Sweet Treats That Are Neat: The Lure of the Package

by Bill Wynkoop, Lazer Incorporated

As all parents know, the checkout area of a grocery store includes at least one strong reply of “No!” to your children because, of course, it is the gateway to a battery of candy, confection, gum, and chocolate.

Sweet tooths aside, it doesn’t seem all that long ago that a stroll through this category offered little inspiration in the form of its packaging. Aside from Toblerone, Tic Tac, and a handful of others, most products were packaged in a fairly standard fashion—foil inner wrap for freshness, paper outer wrap for graphics.

To some extent, they felt like they were commodity items trying only to meet a certain price point with the sweet promise of the product holding the lion’s share of the allure to the consumer.

Sparks of change
When the slide blister packs for gum hit the market, almost overnight the entire category shifted into variations of this package. So much so, that now it seems to be the standard for the entire category!

Consumers liked the two-piece components of this construction and the intriguing new method of product delivery. They liked the thinness of the package, the neat slide of the blister from the paperboard sleeve, and the pop of the blister when they accessed the gum. These elements all combined for a very welcome reception at retail and a welcome new dispensing experience during use. The amazing thing is that hardly anyone noticed that the price of gum went up considerably.

Slide Blister Packs for Gum
The introduction of blister pack gum (top) caused brand owners to reconsider the potential for new delivery innovations. The success of click-lock carton packages (bottom) has led to many new ideas in unique, tactile dispensing designs.

ClickLock Cartons
However, it didn’t take long for the marketing and sales forces to take note, because soon other sub-categories were experimenting with packaging that offered a unique product delivery or an aural or tactile mnemonic that consumers could respond to.

My evidence comes in the next package that started to infiltrate the shelves, the click-lock carton. Mentos is the first to mind, adding this package to their standard foil/paper rolls of chewy candies. I have to admit that I have compulsive tendencies because when I have this package in my hand, I can’t stop flipping it open and closed—I love the sound of the “click” and I love that I can do it with a simple snap of my thumb.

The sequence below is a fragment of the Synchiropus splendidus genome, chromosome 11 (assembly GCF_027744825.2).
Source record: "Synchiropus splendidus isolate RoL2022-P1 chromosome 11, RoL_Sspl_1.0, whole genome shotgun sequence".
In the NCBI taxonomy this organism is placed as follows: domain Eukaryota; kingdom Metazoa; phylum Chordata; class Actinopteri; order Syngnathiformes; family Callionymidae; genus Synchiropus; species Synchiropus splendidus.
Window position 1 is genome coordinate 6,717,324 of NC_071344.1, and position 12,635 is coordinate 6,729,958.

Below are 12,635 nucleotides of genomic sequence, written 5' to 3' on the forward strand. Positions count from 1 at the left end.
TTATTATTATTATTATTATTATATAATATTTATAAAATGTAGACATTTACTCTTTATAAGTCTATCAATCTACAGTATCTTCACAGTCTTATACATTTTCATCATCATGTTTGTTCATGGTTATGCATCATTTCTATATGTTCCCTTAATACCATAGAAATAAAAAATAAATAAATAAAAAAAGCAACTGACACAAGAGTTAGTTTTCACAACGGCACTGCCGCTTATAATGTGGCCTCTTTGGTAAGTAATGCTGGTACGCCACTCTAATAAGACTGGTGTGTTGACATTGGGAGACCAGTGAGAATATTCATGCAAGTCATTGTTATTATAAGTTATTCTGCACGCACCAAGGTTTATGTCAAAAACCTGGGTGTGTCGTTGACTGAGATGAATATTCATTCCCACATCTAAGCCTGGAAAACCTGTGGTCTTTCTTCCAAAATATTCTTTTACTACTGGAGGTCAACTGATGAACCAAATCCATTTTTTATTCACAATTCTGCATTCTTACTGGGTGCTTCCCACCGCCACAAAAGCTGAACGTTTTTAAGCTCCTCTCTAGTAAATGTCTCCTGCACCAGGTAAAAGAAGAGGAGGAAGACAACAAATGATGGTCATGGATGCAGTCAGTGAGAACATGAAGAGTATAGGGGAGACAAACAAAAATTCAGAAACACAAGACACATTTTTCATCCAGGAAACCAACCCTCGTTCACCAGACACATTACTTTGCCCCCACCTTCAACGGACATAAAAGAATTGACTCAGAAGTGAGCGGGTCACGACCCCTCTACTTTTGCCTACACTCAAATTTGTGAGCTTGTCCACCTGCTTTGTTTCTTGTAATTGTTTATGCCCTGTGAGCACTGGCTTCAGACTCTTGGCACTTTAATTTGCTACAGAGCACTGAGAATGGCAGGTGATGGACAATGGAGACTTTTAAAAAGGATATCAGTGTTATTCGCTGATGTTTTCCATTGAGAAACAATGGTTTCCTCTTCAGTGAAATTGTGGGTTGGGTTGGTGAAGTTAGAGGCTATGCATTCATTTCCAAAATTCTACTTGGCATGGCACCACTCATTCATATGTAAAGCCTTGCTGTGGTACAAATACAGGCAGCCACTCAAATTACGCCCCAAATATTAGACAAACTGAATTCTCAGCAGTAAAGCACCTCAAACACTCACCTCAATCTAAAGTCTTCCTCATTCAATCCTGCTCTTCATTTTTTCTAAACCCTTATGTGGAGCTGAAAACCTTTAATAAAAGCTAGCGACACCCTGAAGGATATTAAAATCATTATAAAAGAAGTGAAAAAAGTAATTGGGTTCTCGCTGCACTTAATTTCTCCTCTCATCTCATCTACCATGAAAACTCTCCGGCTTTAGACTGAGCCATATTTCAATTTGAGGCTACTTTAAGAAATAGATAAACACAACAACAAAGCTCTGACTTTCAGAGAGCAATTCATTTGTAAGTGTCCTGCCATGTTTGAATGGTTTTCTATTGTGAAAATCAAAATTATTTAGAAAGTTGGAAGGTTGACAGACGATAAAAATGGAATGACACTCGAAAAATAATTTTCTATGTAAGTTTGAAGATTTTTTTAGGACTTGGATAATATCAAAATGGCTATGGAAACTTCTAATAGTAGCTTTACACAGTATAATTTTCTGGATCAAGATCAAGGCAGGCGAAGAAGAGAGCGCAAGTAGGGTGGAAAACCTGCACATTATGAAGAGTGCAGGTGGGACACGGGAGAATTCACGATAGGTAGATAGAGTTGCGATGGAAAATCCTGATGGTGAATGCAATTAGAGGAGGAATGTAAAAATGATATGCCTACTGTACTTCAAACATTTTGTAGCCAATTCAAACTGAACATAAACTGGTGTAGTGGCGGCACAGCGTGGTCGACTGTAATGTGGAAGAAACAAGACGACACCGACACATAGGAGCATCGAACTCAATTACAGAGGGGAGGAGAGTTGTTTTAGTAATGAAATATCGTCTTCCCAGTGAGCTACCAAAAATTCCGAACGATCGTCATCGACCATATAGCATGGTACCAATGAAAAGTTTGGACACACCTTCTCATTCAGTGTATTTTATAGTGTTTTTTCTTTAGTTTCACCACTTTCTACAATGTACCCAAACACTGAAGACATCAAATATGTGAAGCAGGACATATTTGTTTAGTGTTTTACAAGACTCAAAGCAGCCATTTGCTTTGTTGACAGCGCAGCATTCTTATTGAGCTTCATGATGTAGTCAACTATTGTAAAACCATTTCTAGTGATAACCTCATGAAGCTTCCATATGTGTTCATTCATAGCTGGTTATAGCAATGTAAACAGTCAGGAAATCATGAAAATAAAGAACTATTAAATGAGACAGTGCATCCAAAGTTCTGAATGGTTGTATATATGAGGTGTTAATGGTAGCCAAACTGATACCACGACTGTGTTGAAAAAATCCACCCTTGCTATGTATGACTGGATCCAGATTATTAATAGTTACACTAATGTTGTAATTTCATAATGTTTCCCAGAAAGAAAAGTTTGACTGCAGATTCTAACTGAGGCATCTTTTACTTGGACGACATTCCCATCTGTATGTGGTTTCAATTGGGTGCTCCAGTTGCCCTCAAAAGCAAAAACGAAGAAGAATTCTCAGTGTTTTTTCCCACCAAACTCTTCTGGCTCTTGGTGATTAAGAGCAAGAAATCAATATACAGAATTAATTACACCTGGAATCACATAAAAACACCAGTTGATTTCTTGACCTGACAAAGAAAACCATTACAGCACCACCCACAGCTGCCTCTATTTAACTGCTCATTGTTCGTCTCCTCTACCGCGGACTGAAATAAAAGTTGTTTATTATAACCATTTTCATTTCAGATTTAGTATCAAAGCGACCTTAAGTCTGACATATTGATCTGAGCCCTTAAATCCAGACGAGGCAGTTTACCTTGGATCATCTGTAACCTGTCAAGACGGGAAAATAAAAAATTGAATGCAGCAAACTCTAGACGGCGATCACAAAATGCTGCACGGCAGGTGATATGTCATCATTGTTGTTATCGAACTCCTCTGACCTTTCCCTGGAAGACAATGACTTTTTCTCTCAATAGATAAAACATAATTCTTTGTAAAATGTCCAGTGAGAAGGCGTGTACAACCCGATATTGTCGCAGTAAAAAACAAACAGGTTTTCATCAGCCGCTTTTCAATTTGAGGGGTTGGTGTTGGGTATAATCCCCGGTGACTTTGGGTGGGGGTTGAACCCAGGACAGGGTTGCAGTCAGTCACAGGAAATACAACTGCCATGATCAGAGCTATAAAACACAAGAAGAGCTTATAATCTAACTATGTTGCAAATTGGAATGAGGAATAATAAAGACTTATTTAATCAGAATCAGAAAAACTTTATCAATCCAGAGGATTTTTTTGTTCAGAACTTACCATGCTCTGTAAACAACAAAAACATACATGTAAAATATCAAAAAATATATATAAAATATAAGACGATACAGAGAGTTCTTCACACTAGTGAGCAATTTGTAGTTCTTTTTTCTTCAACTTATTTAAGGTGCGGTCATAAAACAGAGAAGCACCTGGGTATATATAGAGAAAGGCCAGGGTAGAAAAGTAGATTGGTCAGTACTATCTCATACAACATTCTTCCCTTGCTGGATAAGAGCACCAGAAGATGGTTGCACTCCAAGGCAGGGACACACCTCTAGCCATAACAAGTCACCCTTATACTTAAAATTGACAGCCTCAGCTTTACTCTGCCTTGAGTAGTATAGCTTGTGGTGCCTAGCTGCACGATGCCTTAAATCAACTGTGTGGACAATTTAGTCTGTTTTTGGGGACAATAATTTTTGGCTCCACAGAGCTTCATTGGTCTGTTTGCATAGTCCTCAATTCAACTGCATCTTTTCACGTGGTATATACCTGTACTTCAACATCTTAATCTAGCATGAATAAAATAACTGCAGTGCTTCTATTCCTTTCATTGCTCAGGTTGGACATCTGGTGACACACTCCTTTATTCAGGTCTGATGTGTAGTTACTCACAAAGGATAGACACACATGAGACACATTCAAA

In my opinion, this experience ranks only behind bubble wrap in terms of active attraction—once you start, it’s hard to stop! And once these packs hit the shelves, others seemed to follow—Skittles and Ice Breakers chose it for their gum and Certs has a design variant for their Cool Mint Drops.

Old is new again
In the same vein, but in plastic, a number of mint packages began to appear, all of them offering a dispensing option for one or more units. As previously noted, Tic Tac had already been doing this for decades, but the new entries provided a different spin.

My favorite here is the Smint two-piece unit that has a spring-loaded dispenser. Press it down to release a tasty treat, and once again my thumb is happy. In fact, I think I’ve been able to totally empty a 40-pack container in less than a minute!

TinPacks
Competition at the grocery checkout area is demanding new forms and more enticing execution, and well-executed tins may offer that differentiation.

Mint Packs
The execution may vary, but plastic dispensing is a powerful tool to keep treats in consumers’ fiddling fingers.

There doesn’t appear to be a standard approach in this arena. Whether it’s a push top, a slide top, or other, every brand has developed its own approach to dispensing. Recent hinge-top dispensers like Ice Breakers Liquid Ice and Wrigley’s Doublemint Twins are small and delicate, but still sturdy and addictive for thumb fiddlers.

These efforts to rethink candy and mint packaging in the checkout area are probably responsible for new design ideas in an old category favorite, mints and treats in tins. Altoids has always offered their strong products in a hinged tin, but they were fairly alone in this material until recently. Now, even Hershey’s is using a similar construction for the launch of its Cacao Reserve Truffles.

And for more touch appeal, York has put its new mints in a deep drawn two-piece tin that offers a heavy emboss of its logo and brand name. And my favorite, Wrigley’s Eclipse Mints, can be found in a tall tin with the same heavy emboss on the logo. But for the fabulous finishing touch, they even added printing on the inside of the hinged top.

When I find something new on the shelf, I have to touch it, squeeze it, and usually buy it, so it was very difficult to cull only a few samples to share here. That said, take a minute or two of your own time and check out what’s been going on with sweet treats. I think you will find that there’s been an explosion of creativity and innovation that promotes fun and tactile consumer dispensing. For this consumer, it’s been great to see.

Now if only I could get my thumb to stop twitching.

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